Coastal Colombian food

Coastal Colombian food

One of the first things someone warned me about when I arrived in Bogota was that ‘people don’t come to Colombia for the food…’ and after a few days of the hotel buffet  (which was provided at training) I was definitely not questioning this statement.

Our meals were made up almost exclusively of rice, corn and meat, all consistently unseasoned. A Colombian girl on the course explained to me that locals prefer ‘neutral tastes,’ and that when she traveled to the US she thought everything tasted too much like garlic. I’m not gonna lie, I was worried.

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And my only foray into Bogota’s local cuisine didn’t exactly reassure me. 

Unfortunately, apart from a disgustingly hungover McDonald’s, and the oddly traditional cheese and hot chocolate combo, I couldn’t justify skipping the free food to go and discover the culinary delights that Bogota was surely hiding. 

Since arriving in Santa Marta I’ve been able to branch out, and things are definitely looking up.

Here are some highlights so far:

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“Calle hambre” as 18 con 5 is affectionately known, or Hunger St. 


  1. Salchipapas

When I first heard people talking about salchipapas I heard ‘Salty papa’s’ and pondered not for the first time on Colombians obsession with papi/mami references. Turns out salchi is short for sausage, and papa means potato, (or the Pope) and they’re even more fun to eat than they are to say.  Salchipapas are a layer of chips and sliced fried sausages, covered in salad, a thousand-island kind of sauce, and topped with grated cheese (and shame, so much shame.)  In Cartagena you can get a version with fried plantain instead of the chips. This feels a lot more Colombian and less like you’re just eating sausage and chips. 

  1. Paparellenas

Can you see a theme emerging already? Potatoes are definitely a big deal over here, and if you’ve ever tried paparellenas you’ll understand why. Literally translated to stuffed potatoes, paparellenas are a delicious ball of fried mashed potato, stuffed with minced meat, chicken, chorizo, egg or a combination of the above. Siiiii papi.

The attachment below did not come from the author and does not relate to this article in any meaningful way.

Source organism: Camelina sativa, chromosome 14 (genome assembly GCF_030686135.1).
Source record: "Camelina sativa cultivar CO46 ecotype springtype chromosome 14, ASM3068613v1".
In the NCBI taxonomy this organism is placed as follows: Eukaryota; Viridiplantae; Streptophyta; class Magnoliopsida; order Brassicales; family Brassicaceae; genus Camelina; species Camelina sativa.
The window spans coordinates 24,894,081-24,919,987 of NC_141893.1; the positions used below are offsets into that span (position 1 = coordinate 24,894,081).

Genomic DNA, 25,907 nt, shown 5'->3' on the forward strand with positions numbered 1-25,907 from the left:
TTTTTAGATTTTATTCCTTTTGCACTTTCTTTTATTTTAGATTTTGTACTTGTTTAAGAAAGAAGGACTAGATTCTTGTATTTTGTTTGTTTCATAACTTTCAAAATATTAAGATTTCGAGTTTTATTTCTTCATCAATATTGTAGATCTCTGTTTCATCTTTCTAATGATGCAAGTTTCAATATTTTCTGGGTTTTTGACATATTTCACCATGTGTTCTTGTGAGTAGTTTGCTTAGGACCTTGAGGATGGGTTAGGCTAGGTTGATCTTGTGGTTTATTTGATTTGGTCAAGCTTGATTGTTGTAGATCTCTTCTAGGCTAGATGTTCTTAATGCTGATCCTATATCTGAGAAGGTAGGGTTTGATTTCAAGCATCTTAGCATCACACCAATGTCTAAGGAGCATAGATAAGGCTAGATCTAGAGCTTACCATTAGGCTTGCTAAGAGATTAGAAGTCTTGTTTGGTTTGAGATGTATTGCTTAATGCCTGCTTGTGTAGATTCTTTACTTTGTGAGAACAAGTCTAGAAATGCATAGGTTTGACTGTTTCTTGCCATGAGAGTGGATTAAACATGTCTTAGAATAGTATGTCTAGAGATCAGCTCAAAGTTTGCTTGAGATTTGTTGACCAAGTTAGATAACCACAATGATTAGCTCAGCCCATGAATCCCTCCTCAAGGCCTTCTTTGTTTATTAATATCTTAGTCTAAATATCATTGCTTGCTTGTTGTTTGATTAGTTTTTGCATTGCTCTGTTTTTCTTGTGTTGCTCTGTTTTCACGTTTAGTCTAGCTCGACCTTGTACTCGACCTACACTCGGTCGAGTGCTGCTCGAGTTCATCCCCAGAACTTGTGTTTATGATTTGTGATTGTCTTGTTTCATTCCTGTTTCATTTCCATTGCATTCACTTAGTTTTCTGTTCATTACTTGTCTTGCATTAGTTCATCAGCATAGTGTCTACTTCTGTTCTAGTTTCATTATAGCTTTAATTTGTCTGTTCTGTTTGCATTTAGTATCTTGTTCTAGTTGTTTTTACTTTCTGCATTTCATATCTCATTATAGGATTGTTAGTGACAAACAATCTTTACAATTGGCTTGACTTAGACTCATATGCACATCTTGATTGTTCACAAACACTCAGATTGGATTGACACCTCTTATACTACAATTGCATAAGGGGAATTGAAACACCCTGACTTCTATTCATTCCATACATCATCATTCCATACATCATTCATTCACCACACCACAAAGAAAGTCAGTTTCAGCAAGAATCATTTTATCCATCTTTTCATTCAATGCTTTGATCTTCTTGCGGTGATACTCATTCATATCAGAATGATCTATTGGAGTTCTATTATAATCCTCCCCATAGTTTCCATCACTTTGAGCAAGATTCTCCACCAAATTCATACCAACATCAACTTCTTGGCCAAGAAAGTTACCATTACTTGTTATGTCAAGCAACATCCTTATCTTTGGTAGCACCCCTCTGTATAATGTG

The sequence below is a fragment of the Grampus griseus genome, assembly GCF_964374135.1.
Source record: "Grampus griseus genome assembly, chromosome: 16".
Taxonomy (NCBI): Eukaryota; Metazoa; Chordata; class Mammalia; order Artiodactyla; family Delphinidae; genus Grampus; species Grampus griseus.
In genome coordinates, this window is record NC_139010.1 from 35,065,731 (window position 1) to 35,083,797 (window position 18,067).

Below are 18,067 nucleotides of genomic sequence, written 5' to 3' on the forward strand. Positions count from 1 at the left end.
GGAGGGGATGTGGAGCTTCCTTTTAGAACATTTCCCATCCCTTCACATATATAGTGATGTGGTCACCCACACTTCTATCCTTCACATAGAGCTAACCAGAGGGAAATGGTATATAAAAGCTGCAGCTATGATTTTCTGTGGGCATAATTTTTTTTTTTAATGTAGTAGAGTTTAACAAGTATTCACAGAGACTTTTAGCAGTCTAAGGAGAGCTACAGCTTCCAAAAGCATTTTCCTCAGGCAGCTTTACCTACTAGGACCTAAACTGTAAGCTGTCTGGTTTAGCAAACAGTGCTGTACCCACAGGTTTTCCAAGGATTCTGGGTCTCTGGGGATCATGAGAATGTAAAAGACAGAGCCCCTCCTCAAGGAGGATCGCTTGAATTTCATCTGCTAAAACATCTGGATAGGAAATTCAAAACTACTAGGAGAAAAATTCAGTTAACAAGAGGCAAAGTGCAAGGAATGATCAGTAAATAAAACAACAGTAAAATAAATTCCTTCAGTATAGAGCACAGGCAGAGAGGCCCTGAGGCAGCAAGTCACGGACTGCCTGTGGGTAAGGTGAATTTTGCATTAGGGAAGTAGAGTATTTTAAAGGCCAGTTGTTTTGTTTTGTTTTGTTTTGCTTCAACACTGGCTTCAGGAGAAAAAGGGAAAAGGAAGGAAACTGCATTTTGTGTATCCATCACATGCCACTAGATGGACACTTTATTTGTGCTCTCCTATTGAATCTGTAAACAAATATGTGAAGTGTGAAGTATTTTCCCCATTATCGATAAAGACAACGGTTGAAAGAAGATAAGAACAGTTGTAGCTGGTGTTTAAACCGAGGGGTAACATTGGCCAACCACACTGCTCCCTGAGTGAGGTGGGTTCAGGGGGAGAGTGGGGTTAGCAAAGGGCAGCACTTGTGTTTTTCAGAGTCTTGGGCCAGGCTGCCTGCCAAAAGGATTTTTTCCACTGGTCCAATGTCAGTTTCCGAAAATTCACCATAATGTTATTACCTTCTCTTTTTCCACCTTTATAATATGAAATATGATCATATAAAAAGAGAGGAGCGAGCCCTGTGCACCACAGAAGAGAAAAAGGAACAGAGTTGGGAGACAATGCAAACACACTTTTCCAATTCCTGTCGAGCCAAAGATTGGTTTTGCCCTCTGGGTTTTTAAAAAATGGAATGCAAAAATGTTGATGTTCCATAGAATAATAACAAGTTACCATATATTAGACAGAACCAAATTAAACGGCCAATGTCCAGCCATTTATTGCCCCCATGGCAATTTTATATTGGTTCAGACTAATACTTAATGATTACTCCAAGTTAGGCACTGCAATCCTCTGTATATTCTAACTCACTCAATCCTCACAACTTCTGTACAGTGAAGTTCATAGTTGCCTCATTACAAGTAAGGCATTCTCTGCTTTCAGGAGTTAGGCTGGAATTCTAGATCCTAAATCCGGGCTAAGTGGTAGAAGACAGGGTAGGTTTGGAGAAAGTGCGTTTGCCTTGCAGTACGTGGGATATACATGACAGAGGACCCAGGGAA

A Colombian guy once said to me “who needs a boyfriend when you can have food”… I told him that I wasn’t sure they were mutually exclusive. BUT I think he had a point, because a) this is a ball of fried mashed potato stuffed with chicken, chorizo and egg, b) It even has a face, and c) He was kind of a dick. 


Patacones are mashed-up,  fried plantains, which are served as a side with almost every Colombian meal. Street food vendors also do stuffed versions of these with juicy shredded beef. As far as I can tell these don’t have their own name, although patarellenas would make a lot of sense. 

6 months on,  and thanks to Calle Hambre, my legs are definitely not this skinny.  I’m ok with that. 
  1. Arepas

Arepas are a big staple of Colombian food, and are a magical blend of corn and cheese. You can get them on the street, in hipster gringo places, and pretty much everywhere else in between. My favourite so far has been in a place called Barbacoa in Santa Marta where they pile on rice, two types of meat, salad and pretty much every other topping known to man. Arepa con huevo is a popular Colombian breakfast, and if you’re lucky the egg will have been cooked inside the arepa. Basically witchcraft. 

While random remixes of the happy birthday song aren’t uncommon in Colombia, this tablecloth was because our staff Salcocho-fest turned out to be a surprise birthday lunch for me organised by my co-teachers. 
  1. Salcocho 

Soup is also a big deal in Colombia, which is kind of surprising given the heat.  Salcocho is the traditional soup which has different cuts of chicken and beef, with root vegetables and corn, and is served with rice. They even have a kind of chicken broth for breakfast, which is the most comforting thing in the world once you get past how weird it is. If you order a menu del dia (menu of the day) it often starts with a bone soup, which as well as being all kinds of good for you, is delicious. I’m told that eye soup is also a thing but haven’t had the chance to check that out yet!

I’ll keep my eyes peeled…

Lunch for one… 
  1. Almuerzo